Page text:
Measurement of fractional nitric oxide (NO) concentration in exhaled breath (FENO) is a quantitative and noninvasive method of measuring airway inflammation.
The American Thoracic Society (ATS) aimed to develop evidence-based guidelines for the interpretation of FENO measurements. According to them, in the setting of chronic inflammatory airway disease including asthma, conventional tests such as FEV1 reversibility or provocation tests are only indirectly associated with airway inflammation.
However, a 2012 study in the journal Thorax, showed that tailoring of asthma treatment based on FeNO levels was ineffective in improving outcomes in children and adults.
FENO offers added advantages for patient care including:
- detecting of eosinophilic airway inflammation
- determining the likelihood of corticosteroid responsiveness
- monitoring of airway inflammation to determine the potential need for corticosteroid
- unmasking of otherwise unsuspected nonadherence to corticosteroid therapy
FENO levels above 50 parts per billion (ppb) suggest the presence of eosinophilic airway inflammation and likely responsiveness to inhaled corticosteroids. FENO levels below 25 ppb suggest that eosinophilic airway inflammation is unlikely and that the individual is not likely to respond to treatment with (or increasing the dose of) inhaled corticosteroids depending on the clinical context.
The guidelines propose a series of cut-points to help make clinical decisions:
- FENO lower than 25 ppb (lower than 20 ppb in children) indicates that eosinophilic inflammation and responsiveness to inhaled corticosteroids are less likely.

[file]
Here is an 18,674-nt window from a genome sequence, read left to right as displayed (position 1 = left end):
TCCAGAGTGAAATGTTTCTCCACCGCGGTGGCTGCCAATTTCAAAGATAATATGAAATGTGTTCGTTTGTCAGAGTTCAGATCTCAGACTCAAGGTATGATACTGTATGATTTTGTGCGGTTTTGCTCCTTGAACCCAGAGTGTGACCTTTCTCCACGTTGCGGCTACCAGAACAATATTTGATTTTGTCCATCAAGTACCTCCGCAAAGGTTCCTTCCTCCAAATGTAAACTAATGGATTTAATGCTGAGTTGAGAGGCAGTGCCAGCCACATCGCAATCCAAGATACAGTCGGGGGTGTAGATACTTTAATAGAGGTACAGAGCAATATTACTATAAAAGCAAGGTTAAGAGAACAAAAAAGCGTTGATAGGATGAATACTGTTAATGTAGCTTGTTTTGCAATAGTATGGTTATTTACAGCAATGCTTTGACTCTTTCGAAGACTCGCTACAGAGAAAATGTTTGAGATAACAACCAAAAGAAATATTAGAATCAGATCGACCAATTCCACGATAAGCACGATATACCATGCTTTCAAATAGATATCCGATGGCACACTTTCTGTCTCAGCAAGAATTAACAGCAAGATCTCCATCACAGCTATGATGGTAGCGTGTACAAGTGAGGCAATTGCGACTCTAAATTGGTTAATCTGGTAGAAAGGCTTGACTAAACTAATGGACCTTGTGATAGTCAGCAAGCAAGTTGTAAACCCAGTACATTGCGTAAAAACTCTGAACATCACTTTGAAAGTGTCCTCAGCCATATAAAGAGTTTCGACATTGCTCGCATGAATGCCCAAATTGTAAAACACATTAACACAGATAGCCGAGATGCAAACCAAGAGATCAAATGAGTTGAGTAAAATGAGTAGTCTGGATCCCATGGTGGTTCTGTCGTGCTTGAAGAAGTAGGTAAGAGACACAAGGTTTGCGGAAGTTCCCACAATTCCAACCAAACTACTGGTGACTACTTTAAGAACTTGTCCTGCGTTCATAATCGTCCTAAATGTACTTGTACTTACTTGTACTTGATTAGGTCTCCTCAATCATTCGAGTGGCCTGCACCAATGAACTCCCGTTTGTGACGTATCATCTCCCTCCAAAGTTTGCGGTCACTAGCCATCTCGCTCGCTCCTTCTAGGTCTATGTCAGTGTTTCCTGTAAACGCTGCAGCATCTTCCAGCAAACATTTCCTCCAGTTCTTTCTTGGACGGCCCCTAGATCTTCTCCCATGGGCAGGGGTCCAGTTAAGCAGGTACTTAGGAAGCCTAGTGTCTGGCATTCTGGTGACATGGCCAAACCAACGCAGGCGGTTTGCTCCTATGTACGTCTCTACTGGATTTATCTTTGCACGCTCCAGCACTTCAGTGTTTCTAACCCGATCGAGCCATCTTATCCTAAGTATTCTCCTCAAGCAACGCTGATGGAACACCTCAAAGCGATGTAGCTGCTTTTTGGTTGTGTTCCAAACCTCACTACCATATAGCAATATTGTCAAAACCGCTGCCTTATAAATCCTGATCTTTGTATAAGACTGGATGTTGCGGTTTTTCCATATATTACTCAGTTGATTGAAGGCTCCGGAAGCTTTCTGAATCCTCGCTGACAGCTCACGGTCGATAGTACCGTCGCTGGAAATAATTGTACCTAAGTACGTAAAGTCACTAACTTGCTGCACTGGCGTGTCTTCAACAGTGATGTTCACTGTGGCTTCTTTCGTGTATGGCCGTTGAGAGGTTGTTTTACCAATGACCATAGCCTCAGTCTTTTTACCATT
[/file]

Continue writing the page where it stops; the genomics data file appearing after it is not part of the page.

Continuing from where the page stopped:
- FENO higher than 50 ppb (higher than35 ppb in children) indicates that eosinophilic inflammation and, in symptomatic patients, responsiveness to inhaled corticosteroids are likely.
- FENO values between 25 ppb and 50 ppb (20-35 ppb in children) should be interpreted cautiously with reference to clinical context.
What is a significant change in FENO?
FENO increases of 20% or more for values over 50 ppb (or 10 ppb more for values less than 50 ppb) are significant, from one visit to the next. Conversely, reductions of 20% or 10 ppb indicate significant response to anti-inflammatory therapy.
Videos by the manufacturer of the FENO measurement device Niox Mino, Aerocrine:
An Official ATS Clinical Practice Guideline: Interpretation of Exhaled Nitric Oxide Levels (FENO) for Clinical Applications. American Journal of Respiratory and Critical Care Medicine Vol 184. pp. 602-615, (2011). Full text PDF.
ATS Publishes Clinical Practice Guidelines on Interpretation of FENO Levels
Practical points on using NIOX MINO fractional exhaled nitric oxide (FENO) measuring device
Inflammometry: the current state of play in asthma - FeNO and more. Thorax, 2012.
In the UK, FeNO is used in primary practice to guide ICS initiation, dosing and identify poor ICS adherence http://buff.ly/1aHKopT
Image source: NioxMino.